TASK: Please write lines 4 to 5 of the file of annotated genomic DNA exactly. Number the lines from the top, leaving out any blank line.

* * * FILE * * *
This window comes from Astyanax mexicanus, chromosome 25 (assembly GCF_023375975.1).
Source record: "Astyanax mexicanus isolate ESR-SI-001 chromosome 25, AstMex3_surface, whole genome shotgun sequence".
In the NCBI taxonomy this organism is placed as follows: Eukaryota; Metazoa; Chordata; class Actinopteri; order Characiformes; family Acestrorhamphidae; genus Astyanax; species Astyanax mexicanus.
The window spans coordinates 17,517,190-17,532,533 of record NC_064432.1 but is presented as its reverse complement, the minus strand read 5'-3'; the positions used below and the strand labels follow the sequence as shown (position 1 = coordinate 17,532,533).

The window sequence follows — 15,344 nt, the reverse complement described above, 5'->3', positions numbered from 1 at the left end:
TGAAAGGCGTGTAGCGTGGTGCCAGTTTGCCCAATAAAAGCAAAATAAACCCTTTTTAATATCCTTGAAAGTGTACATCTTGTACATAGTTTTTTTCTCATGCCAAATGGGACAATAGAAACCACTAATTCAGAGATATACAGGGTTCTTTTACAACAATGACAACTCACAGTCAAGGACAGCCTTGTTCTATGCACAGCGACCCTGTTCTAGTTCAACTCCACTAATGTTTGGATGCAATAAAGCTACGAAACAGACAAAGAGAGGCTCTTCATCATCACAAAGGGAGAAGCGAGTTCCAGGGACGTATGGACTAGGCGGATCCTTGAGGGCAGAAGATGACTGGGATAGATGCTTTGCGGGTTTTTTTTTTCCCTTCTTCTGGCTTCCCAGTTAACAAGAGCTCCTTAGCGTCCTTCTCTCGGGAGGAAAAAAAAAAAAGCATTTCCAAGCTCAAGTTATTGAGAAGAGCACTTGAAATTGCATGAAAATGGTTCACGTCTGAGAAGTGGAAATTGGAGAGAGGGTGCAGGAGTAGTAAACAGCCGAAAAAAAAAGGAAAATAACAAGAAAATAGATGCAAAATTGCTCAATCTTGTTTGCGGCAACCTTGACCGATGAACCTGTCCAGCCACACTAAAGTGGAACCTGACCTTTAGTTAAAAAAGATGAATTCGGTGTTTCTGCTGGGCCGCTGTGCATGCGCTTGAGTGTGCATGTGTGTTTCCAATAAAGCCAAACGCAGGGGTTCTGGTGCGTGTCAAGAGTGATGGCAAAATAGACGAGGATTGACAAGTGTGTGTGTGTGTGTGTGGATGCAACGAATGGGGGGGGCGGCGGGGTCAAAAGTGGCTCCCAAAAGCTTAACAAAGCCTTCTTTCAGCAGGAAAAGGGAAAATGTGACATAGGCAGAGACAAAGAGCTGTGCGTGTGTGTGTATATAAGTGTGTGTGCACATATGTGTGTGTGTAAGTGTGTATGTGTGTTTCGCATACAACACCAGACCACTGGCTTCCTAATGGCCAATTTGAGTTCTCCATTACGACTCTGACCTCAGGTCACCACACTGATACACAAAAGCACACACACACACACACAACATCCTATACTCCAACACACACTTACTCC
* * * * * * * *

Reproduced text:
The window spans coordinates 17,517,190-17,532,533 of record NC_064432.1 but is presented as its reverse complement, the minus strand read 5'-3'; the positions used below and the strand labels follow the sequence as shown (position 1 = coordinate 17,532,533).

The window sequence follows — 15,344 nt, the reverse complement described above, 5'->3', positions numbered from 1 at the left end: